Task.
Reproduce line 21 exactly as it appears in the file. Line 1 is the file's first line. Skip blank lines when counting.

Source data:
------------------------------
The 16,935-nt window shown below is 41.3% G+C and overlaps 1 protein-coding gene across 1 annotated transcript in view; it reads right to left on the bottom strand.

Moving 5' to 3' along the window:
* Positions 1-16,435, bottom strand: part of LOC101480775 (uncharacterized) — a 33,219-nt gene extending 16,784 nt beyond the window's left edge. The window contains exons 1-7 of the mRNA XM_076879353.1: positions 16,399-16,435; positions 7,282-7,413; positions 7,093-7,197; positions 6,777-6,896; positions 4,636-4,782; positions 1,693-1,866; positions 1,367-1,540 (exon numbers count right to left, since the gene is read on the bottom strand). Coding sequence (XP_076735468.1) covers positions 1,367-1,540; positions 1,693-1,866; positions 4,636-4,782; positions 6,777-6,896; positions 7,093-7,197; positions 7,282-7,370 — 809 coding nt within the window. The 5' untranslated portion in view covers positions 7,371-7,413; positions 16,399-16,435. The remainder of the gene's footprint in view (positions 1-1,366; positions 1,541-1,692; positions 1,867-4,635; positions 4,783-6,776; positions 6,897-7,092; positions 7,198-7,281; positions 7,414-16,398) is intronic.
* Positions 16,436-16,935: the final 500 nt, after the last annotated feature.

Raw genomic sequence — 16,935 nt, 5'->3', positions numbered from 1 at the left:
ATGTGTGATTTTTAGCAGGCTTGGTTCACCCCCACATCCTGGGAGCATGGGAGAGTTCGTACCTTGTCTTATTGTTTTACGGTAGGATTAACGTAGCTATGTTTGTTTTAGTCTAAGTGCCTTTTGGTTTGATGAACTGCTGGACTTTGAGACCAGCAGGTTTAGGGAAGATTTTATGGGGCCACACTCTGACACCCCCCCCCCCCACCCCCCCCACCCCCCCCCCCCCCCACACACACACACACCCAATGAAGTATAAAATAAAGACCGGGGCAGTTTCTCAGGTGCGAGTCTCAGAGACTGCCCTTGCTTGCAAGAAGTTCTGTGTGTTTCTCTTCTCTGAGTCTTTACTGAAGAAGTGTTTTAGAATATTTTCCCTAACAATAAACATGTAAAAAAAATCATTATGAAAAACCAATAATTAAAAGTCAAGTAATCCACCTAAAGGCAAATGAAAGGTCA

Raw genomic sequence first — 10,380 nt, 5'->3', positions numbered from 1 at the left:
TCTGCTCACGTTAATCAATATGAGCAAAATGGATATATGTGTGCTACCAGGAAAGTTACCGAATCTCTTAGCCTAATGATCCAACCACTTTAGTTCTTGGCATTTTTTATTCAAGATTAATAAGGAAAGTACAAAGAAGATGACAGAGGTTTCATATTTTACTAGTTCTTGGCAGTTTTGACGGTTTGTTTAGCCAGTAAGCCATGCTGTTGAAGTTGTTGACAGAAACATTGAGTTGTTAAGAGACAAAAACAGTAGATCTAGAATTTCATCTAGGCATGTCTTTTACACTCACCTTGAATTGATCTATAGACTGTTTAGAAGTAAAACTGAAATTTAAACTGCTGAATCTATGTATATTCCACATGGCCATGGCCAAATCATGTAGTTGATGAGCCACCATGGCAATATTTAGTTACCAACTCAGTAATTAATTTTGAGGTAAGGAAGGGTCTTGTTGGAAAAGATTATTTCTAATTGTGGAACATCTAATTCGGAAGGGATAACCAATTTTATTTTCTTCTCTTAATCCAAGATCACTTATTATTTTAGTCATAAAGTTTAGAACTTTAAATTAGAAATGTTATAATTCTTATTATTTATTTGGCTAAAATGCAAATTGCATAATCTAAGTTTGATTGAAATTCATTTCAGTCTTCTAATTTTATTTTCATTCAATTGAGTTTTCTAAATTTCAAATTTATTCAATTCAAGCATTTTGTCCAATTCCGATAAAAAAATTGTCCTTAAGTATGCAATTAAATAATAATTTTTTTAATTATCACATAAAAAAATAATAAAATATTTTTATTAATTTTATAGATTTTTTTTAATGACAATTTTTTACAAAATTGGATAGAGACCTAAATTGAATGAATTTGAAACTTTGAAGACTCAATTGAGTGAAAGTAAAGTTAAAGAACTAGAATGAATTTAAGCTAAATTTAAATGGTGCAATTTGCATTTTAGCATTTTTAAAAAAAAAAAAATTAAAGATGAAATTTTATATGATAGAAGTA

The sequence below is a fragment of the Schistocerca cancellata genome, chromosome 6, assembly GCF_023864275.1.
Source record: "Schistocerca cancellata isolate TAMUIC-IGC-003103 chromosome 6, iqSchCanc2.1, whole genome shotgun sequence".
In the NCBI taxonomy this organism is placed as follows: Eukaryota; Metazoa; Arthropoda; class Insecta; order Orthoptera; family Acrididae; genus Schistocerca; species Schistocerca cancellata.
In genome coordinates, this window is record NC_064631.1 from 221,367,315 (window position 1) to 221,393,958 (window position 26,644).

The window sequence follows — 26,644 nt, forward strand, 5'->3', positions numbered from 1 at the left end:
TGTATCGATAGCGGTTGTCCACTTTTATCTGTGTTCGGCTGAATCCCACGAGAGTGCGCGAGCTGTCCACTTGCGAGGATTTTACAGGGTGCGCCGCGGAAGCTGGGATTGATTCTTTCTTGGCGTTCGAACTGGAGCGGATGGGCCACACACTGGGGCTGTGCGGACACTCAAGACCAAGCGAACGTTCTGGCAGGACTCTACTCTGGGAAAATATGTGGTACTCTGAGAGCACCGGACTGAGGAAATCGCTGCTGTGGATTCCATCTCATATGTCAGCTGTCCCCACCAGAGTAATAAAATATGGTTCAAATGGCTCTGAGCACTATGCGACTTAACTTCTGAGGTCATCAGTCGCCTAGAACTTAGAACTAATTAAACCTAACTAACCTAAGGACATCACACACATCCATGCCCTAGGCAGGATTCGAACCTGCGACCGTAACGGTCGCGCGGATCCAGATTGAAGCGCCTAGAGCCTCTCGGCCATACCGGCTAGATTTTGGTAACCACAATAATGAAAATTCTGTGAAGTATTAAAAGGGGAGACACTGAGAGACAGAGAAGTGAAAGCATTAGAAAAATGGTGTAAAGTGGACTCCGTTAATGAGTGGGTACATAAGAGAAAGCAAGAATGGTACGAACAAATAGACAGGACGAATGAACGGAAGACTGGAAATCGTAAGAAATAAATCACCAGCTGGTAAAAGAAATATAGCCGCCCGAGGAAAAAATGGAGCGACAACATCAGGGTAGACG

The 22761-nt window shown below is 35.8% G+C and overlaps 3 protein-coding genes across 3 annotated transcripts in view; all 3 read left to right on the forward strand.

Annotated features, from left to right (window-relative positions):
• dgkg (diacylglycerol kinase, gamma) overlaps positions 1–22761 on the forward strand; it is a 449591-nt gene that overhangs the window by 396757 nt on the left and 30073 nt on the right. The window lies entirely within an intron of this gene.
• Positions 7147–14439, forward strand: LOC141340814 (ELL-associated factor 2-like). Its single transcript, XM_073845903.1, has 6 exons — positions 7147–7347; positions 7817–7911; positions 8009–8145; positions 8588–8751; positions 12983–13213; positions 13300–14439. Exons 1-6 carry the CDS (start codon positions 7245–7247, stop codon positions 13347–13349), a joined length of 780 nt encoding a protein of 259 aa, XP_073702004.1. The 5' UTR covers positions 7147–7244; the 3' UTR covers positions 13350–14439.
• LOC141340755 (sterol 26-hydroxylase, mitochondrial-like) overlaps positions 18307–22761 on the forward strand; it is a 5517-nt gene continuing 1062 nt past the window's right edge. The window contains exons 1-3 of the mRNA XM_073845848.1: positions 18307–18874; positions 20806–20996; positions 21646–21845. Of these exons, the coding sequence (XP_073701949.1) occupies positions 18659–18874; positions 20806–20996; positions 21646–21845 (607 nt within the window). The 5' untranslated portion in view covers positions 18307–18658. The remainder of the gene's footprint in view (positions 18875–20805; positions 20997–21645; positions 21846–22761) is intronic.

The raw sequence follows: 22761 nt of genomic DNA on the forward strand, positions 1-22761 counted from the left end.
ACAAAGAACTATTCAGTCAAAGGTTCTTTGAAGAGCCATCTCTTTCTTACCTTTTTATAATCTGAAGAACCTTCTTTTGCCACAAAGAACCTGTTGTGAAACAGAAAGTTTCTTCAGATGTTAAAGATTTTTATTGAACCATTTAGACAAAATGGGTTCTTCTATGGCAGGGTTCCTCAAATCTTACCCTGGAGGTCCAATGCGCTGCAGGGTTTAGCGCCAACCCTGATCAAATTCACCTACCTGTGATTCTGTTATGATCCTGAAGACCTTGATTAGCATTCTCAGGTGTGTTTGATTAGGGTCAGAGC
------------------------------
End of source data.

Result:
ACAAAGAACTATTCAGTCAAAGGTTCTTTGAAGAGCCATCTCTTTCTTACCTTTTTATAATCTGAAGAACCTTCTTTTGCCACAAAGAACCTGTTGTGAAACAGAAAGTTTCTTCAGATGTTAAAGATTTTTATTGAACCATTTAGACAAAATGGGTTCTTCTATGGCAGGGTTCCTCAAATCTTACCCTGGAGGTCCAATGCGCTGCAGGGTTTAGCGCCAACCCTGATCAAATTCACCTACCTGTGATTCTGTTATGATCCTGAAGACCTTGATTAGCATTCTCAGGTGTGTTTGATTAGGGTCAGAGC